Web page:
Clinical studies begin on 4-tesla MR machines

November 20, 1991

Magnetic resonance research is poised for another technologicalleap forward with the clinical siting of three 4-tesla systems.GE, Philips and Siemens have been involved in 4-tesla researchsince the late 1980s, but only recently have installed their

Magnetic resonance research is poised for another technologicalleap forward with the clinical siting of three 4-tesla systems.GE, Philips and Siemens have been involved in 4-tesla researchsince the late 1980s, but only recently have installed their magnetsin clinical sites.

The University of Alabama in Birmingham received the Philipsmagnet in August 1990. After a year of volunteer studies, UAB'sinstitutional review board approved its first clinical protocol.GE moved its 4-tesla magnet to the National Institutes of Healthearlier this year. Patient protocols began in October. The Universityof Minnesota also had its Siemens 4-tesla machine fully operationalin late October.

The major advantage of 4-tesla MRI is the increase in signalproduced by the higher magnetic field. This translates into bettersignal-to-noise, which can be used to improve spatial resolutionor decrease scan time. It also affords better sensitivity forspectroscopy.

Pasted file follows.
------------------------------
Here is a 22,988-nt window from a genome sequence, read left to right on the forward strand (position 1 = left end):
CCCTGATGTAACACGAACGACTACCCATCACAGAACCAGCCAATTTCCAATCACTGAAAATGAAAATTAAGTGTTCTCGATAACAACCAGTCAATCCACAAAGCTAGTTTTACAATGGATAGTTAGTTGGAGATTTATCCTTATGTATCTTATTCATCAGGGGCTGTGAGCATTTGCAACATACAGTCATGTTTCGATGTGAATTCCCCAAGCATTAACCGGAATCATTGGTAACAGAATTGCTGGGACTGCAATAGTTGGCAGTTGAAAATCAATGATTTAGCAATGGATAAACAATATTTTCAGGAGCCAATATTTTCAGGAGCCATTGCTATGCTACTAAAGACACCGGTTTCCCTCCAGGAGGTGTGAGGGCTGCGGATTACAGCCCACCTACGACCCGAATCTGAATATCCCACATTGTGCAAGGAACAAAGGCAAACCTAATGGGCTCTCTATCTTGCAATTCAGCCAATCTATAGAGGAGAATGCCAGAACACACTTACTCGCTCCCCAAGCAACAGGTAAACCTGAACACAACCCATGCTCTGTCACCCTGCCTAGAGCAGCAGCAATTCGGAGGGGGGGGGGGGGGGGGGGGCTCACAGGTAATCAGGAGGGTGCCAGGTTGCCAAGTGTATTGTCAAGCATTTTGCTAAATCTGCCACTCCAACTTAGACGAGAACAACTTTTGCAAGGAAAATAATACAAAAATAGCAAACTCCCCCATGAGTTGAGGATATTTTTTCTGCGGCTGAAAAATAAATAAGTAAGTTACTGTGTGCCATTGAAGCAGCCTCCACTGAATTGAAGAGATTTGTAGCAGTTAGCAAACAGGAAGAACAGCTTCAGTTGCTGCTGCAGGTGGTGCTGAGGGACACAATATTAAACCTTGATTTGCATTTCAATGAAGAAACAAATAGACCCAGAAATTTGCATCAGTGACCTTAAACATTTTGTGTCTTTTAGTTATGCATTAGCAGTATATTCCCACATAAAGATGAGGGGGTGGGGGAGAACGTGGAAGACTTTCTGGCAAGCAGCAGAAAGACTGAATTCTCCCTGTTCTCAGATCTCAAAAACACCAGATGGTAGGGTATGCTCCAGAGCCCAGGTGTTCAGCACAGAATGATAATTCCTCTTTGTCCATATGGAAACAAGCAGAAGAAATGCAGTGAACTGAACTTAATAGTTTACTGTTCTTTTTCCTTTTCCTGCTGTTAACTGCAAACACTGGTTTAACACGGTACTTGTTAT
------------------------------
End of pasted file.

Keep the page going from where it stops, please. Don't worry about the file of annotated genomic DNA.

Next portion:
"The 4-tesla magnet will allow us to look at chemicalssuch as nitrogen-14, sodium-23, deuterium, oxygen-17 and fluorinefor the first time. The S/N has not been adequate to pick up informationfrom these spins at lower fields," said Dr. Robert Balaban,chief of the cardiovascular energetics lab and director of the4-tesla magnet at the NIH.

More surprising to investigators, however, are the excellentanatomical images acquired with the 4-tesla magnets. Researchersfrom all three sites report remarkable brain detail obtained athigher field strengths. Gray-white matter differentiation is farbetter at 4 tesla than at the lower fields, said Dr. Kamil Ugurbil,director of the 4-tesla magnet at the University of Minnesota.

"The 4-tesla magnet allows us to visualize sections ofthe brain with clarity that no one has seen before," Ugurbilsaid. "If you compare a 1.5-tesla image to a brain atlasyou can see most of the structures, but not all. But there isnothing you can see in a histologic section of the brain thatis not present in the 4-tesla image."

Researchers are just beginning to explore new pulse sequencesfor 4-tesla systems. Software designed for 1.5-tesla magnets works,but is not fully optimized for the high-field magnets, said Dr.Michael Garwood, an associate professor of radiology at the Universityof Minnesota.

"People have said that 4-tesla systems will never be asgood as 1.5 tesla for imaging, but that statement is based ontechnology developed and optimized for 1 and 1.5 tesla. We haven'tbegun to exploit the attributes of 4 tesla and develop pulse sequencesthat are well suited for it," he said.

But along with the quest for new pulse sequences, the 4-teslamagnets bring some unique problems to MRI. For example, the amountof radio-frequency power needed to drive a magnet increases asa function of field strength. Thus, a patient would be exposedto considerably more power under a 4-tesla protocol than at 1.5tesla.

To remain within Food and Drug Administration guidelines, higherfields require attention to specific absorption rates, Balabansaid.

"This is not an insurmountable problem. It is just onewe have to be aware of and thus make sure our instrumentationis properly calibrated," he said.